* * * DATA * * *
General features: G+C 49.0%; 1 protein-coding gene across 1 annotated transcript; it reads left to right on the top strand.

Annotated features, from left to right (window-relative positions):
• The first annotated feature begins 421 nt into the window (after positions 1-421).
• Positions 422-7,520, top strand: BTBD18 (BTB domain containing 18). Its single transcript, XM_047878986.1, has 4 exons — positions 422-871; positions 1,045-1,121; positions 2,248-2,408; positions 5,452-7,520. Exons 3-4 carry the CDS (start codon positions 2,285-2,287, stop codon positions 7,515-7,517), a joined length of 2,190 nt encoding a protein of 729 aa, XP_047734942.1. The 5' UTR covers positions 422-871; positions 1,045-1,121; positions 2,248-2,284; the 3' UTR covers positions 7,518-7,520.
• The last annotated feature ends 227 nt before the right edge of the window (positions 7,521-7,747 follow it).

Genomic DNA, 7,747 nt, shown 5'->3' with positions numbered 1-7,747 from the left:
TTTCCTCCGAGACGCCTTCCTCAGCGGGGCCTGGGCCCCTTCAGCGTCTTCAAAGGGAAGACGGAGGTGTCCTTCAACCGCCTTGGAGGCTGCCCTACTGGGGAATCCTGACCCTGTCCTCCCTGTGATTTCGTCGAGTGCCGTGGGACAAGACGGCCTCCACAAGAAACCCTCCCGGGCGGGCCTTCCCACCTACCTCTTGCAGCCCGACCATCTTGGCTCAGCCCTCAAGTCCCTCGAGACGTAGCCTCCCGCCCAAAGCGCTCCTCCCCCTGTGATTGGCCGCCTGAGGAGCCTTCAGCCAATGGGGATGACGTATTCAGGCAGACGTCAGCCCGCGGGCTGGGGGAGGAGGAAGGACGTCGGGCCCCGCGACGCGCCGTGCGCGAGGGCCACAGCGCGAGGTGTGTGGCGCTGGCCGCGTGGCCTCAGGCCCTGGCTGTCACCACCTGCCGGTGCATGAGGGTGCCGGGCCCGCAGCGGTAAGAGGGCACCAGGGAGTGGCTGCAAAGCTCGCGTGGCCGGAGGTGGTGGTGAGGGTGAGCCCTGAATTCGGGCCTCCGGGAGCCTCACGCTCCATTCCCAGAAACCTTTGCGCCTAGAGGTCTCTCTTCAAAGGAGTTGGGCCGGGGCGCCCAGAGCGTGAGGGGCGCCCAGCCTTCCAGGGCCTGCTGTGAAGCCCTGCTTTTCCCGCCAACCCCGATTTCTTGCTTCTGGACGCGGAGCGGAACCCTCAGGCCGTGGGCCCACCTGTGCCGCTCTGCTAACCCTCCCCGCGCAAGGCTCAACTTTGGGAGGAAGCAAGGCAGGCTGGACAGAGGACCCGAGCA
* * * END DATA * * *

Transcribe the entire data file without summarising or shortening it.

General features: G+C 49.0%; 1 protein-coding gene across 1 annotated transcript; it reads left to right on the top strand.

Annotated features, from left to right (window-relative positions):
• The first annotated feature begins 421 nt into the window (after positions 1-421).
• Positions 422-7,520, top strand: BTBD18 (BTB domain containing 18). Its single transcript, XM_047878986.1, has 4 exons — positions 422-871; positions 1,045-1,121; positions 2,248-2,408; positions 5,452-7,520. Exons 3-4 carry the CDS (start codon positions 2,285-2,287, stop codon positions 7,515-7,517), a joined length of 2,190 nt encoding a protein of 729 aa, XP_047734942.1. The 5' UTR covers positions 422-871; positions 1,045-1,121; positions 2,248-2,284; the 3' UTR covers positions 7,518-7,520.
• The last annotated feature ends 227 nt before the right edge of the window (positions 7,521-7,747 follow it).

Genomic DNA, 7,747 nt, shown 5'->3' with positions numbered 1-7,747 from the left:
TTTCCTCCGAGACGCCTTCCTCAGCGGGGCCTGGGCCCCTTCAGCGTCTTCAAAGGGAAGACGGAGGTGTCCTTCAACCGCCTTGGAGGCTGCCCTACTGGGGAATCCTGACCCTGTCCTCCCTGTGATTTCGTCGAGTGCCGTGGGACAAGACGGCCTCCACAAGAAACCCTCCCGGGCGGGCCTTCCCACCTACCTCTTGCAGCCCGACCATCTTGGCTCAGCCCTCAAGTCCCTCGAGACGTAGCCTCCCGCCCAAAGCGCTCCTCCCCCTGTGATTGGCCGCCTGAGGAGCCTTCAGCCAATGGGGATGACGTATTCAGGCAGACGTCAGCCCGCGGGCTGGGGGAGGAGGAAGGACGTCGGGCCCCGCGACGCGCCGTGCGCGAGGGCCACAGCGCGAGGTGTGTGGCGCTGGCCGCGTGGCCTCAGGCCCTGGCTGTCACCACCTGCCGGTGCATGAGGGTGCCGGGCCCGCAGCGGTAAGAGGGCACCAGGGAGTGGCTGCAAAGCTCGCGTGGCCGGAGGTGGTGGTGAGGGTGAGCCCTGAATTCGGGCCTCCGGGAGCCTCACGCTCCATTCCCAGAAACCTTTGCGCCTAGAGGTCTCTCTTCAAAGGAGTTGGGCCGGGGCGCCCAGAGCGTGAGGGGCGCCCAGCCTTCCAGGGCCTGCTGTGAAGCCCTGCTTTTCCCGCCAACCCCGATTTCTTGCTTCTGGACGCGGAGCGGAACCCTCAGGCCGTGGGCCCACCTGTGCCGCTCTGCTAACCCTCCCCGCGCAAGGCTCAACTTTGGGAGGAAGCAAGGCAGGCTGGACAGAGGACCCGAGCA